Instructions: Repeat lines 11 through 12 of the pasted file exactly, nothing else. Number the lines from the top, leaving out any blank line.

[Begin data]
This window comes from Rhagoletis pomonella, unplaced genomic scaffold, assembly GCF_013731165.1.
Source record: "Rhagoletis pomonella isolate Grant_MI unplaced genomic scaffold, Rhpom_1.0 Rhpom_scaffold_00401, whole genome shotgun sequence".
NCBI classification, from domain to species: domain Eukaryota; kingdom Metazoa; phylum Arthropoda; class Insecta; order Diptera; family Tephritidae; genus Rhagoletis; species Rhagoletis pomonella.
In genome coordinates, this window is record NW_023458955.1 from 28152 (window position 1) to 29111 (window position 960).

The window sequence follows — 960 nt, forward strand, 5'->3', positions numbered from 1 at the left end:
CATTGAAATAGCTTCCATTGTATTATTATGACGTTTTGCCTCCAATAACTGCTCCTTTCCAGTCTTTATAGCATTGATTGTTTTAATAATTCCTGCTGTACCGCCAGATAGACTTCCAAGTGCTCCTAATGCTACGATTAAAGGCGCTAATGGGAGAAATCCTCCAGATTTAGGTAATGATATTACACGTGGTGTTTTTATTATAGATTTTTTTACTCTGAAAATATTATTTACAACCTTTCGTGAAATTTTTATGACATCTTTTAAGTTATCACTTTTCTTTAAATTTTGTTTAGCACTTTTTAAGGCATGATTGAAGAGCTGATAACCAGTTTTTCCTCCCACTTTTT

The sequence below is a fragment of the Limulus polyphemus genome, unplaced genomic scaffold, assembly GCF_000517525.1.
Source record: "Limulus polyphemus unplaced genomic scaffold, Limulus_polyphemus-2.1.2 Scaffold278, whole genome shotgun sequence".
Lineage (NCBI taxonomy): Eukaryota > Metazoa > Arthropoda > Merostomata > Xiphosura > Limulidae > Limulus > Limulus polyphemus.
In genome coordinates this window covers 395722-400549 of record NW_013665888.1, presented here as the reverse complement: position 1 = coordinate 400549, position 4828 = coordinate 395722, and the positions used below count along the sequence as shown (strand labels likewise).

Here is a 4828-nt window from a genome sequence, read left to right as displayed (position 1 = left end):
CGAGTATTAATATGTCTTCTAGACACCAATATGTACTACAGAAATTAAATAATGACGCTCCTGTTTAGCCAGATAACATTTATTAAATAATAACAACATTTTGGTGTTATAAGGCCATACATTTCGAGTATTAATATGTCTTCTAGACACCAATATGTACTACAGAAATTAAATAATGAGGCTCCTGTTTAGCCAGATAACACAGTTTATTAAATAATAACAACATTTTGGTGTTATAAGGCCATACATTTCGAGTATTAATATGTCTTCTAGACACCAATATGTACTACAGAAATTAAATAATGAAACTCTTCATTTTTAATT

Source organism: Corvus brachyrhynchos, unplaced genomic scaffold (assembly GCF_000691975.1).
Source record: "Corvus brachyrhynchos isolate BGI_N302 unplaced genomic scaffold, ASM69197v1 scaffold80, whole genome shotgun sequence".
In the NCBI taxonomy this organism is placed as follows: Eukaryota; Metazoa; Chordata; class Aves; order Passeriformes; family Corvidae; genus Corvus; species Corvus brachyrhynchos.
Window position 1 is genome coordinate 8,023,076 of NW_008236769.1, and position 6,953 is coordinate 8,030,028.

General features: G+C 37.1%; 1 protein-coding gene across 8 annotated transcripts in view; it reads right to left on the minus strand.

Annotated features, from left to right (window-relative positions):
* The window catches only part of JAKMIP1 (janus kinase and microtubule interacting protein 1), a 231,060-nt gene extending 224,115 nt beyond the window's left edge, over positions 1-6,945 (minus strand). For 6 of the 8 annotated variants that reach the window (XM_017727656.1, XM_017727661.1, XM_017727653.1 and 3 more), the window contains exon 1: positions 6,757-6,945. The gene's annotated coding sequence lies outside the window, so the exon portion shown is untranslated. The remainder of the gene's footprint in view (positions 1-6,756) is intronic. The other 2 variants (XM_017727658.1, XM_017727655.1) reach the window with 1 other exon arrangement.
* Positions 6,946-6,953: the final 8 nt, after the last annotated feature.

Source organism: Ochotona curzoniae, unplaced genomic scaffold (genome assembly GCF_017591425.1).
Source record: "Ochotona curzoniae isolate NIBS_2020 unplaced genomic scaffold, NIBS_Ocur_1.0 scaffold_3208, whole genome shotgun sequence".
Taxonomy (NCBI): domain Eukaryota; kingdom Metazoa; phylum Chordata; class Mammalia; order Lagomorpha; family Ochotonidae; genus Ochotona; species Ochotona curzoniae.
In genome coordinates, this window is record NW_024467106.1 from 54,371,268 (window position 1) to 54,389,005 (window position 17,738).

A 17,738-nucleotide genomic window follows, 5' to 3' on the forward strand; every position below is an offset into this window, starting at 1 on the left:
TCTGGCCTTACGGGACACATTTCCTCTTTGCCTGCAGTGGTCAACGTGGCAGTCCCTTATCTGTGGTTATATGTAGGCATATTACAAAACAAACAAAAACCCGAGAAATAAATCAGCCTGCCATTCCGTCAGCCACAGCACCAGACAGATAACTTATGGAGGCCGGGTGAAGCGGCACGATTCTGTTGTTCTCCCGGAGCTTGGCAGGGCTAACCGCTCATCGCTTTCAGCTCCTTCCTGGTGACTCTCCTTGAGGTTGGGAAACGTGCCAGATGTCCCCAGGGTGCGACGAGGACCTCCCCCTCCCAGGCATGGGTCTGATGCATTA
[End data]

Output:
Here is a 4828-nt window from a genome sequence, read left to right as displayed (position 1 = left end):
CGAGTATTAATATGTCTTCTAGACACCAATATGTACTACAGAAATTAAATAATGACGCTCCTGTTTAGCCAGATAACATTTATTAAATAATAACAACATTTTGGTGTTATAAGGCCATACATTTCGAGTATTAATATGTCTTCTAGACACCAATATGTACTACAGAAATTAAATAATGAGGCTCCTGTTTAGCCAGATAACACAGTTTATTAAATAATAACAACATTTTGGTGTTATAAGGCCATACATTTCGAGTATTAATATGTCTTCTAGACACCAATATGTACTACAGAAATTAAATAATGAAACTCTTCATTTTTAATT